In real-world situations, data is often integrated from one or multiple data products as external data. This data is then merged with domain-specific data to facilitate transformations and aggregation processes answering analytical questions within that specific domain. The domain data can be shared with other teams by establishing a data contract. This contract is typically implemented by a view, which is stable even when the underlying data models change.

Figure 2 – how data integrated to each other

Global policies

  • The federated governance group is typically organized as a guild consisting of representatives of all teams taking part in the data mesh. They agree on global policies, which are the rules of play in the data mesh. In our context, a sales team need to collect master data from Domain team (Master data) and its data product will be used by Admission team later.
  • An example of policies we defined.
    • Interoperability policy: all data products would be published via API.
    • Documentation policy: a wiki page with a predefined set of metadata such as owner of the data product, who is consumer, location, and descriptions of data product.
    • Security policy: implement role-based access control using Azure IAM.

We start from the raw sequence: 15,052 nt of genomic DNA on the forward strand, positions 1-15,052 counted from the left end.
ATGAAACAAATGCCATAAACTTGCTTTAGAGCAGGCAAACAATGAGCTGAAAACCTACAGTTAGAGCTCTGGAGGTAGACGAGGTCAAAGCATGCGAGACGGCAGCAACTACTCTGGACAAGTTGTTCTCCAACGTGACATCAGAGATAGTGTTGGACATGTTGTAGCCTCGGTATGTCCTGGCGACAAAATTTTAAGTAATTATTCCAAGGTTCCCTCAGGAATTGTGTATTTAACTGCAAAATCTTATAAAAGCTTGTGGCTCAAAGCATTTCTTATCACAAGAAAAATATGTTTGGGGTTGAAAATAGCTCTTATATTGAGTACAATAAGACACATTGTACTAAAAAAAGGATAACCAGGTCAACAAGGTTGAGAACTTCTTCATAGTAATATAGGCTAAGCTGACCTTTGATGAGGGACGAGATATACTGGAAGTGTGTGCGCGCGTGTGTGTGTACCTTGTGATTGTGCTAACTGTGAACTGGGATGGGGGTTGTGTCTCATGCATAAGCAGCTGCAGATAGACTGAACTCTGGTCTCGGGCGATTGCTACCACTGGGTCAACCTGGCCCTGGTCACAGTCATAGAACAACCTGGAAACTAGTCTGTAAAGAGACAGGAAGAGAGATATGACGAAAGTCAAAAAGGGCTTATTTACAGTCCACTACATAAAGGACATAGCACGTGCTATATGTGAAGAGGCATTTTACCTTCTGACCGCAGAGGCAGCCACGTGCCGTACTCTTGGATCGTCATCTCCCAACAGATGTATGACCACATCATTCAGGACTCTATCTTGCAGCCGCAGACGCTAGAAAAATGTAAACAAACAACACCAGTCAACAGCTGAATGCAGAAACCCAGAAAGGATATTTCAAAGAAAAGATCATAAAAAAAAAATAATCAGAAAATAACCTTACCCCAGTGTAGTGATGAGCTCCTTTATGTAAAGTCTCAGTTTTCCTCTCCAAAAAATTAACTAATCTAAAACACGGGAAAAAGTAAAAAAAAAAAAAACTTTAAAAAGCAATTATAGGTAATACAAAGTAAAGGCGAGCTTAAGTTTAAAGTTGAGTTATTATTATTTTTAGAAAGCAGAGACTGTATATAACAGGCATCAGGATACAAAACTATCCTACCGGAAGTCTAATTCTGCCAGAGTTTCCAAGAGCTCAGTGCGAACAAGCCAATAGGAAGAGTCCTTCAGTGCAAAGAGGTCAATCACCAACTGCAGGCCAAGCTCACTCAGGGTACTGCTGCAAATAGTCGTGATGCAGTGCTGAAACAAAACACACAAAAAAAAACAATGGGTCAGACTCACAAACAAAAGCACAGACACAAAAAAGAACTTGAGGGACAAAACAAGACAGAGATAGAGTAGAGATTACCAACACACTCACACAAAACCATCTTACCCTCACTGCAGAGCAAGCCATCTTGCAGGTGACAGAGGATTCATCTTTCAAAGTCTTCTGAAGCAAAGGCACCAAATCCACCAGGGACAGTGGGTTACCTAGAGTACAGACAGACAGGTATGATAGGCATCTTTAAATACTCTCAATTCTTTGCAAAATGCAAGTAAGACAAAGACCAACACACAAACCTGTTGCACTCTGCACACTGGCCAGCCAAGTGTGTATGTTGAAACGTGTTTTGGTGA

Roles and responsibilities in Data mesh

In the data mesh approach, a few teams are involved to support scaling, each with its own set of responsibilities.

Figure 3 – Roles and responsibilities

  • Domain team: normally include Business Owner, Data Engineer, Data Analyst, and Quality Control (QC)
  • Data platform team: Data Architect, Data Engineer, DataOps or DevOps
  • Governance group: Representatives from all domain teams

Our technical approach

When working in Azure, the natural way to decentralize and apply data as a product could be by using Resource Groups. This logical structure of cloud organization seems like a good way to separate the data ownership/architecture and allow a given domain to operate independently, within a Resource Group. In our context, we designed three resource groups representing for three domains.